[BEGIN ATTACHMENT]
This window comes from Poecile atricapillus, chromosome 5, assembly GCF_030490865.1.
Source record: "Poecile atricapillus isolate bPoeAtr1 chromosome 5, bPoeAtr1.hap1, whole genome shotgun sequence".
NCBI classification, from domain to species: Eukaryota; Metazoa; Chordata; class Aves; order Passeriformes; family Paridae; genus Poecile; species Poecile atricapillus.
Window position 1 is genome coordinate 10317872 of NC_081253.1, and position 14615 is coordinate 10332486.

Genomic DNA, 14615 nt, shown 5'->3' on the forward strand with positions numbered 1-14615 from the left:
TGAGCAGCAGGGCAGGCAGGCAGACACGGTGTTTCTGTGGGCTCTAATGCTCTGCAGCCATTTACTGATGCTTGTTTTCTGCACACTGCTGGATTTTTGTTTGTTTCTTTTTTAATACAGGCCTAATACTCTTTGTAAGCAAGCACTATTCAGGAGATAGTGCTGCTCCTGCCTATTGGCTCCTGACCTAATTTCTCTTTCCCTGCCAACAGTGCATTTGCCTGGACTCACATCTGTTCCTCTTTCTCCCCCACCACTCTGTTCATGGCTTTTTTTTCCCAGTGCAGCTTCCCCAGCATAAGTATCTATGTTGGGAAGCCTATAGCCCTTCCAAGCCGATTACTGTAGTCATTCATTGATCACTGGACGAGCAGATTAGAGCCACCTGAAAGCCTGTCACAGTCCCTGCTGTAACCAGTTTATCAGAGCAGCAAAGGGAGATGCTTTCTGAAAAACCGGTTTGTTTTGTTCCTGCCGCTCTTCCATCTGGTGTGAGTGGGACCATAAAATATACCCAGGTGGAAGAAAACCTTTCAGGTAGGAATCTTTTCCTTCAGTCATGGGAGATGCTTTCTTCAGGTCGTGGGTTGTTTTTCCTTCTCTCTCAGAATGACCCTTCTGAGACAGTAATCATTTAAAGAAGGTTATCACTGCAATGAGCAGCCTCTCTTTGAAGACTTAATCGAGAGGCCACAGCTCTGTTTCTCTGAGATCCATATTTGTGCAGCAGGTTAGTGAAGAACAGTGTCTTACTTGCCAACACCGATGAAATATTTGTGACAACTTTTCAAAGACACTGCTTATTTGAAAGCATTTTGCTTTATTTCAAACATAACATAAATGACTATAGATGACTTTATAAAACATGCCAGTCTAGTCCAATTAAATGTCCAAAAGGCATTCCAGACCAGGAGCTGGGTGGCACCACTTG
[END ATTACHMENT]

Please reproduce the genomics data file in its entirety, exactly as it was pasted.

This window comes from Poecile atricapillus, chromosome 5, assembly GCF_030490865.1.
Source record: "Poecile atricapillus isolate bPoeAtr1 chromosome 5, bPoeAtr1.hap1, whole genome shotgun sequence".
NCBI classification, from domain to species: Eukaryota; Metazoa; Chordata; class Aves; order Passeriformes; family Paridae; genus Poecile; species Poecile atricapillus.
Window position 1 is genome coordinate 10317872 of NC_081253.1, and position 14615 is coordinate 10332486.

Genomic DNA, 14615 nt, shown 5'->3' on the forward strand with positions numbered 1-14615 from the left:
TGAGCAGCAGGGCAGGCAGGCAGACACGGTGTTTCTGTGGGCTCTAATGCTCTGCAGCCATTTACTGATGCTTGTTTTCTGCACACTGCTGGATTTTTGTTTGTTTCTTTTTTAATACAGGCCTAATACTCTTTGTAAGCAAGCACTATTCAGGAGATAGTGCTGCTCCTGCCTATTGGCTCCTGACCTAATTTCTCTTTCCCTGCCAACAGTGCATTTGCCTGGACTCACATCTGTTCCTCTTTCTCCCCCACCACTCTGTTCATGGCTTTTTTTTCCCAGTGCAGCTTCCCCAGCATAAGTATCTATGTTGGGAAGCCTATAGCCCTTCCAAGCCGATTACTGTAGTCATTCATTGATCACTGGACGAGCAGATTAGAGCCACCTGAAAGCCTGTCACAGTCCCTGCTGTAACCAGTTTATCAGAGCAGCAAAGGGAGATGCTTTCTGAAAAACCGGTTTGTTTTGTTCCTGCCGCTCTTCCATCTGGTGTGAGTGGGACCATAAAATATACCCAGGTGGAAGAAAACCTTTCAGGTAGGAATCTTTTCCTTCAGTCATGGGAGATGCTTTCTTCAGGTCGTGGGTTGTTTTTCCTTCTCTCTCAGAATGACCCTTCTGAGACAGTAATCATTTAAAGAAGGTTATCACTGCAATGAGCAGCCTCTCTTTGAAGACTTAATCGAGAGGCCACAGCTCTGTTTCTCTGAGATCCATATTTGTGCAGCAGGTTAGTGAAGAACAGTGTCTTACTTGCCAACACCGATGAAATATTTGTGACAACTTTTCAAAGACACTGCTTATTTGAAAGCATTTTGCTTTATTTCAAACATAACATAAATGACTATAGATGACTTTATAAAACATGCCAGTCTAGTCCAATTAAATGTCCAAAAGGCATTCCAGACCAGGAGCTGGGTGGCACCACTTG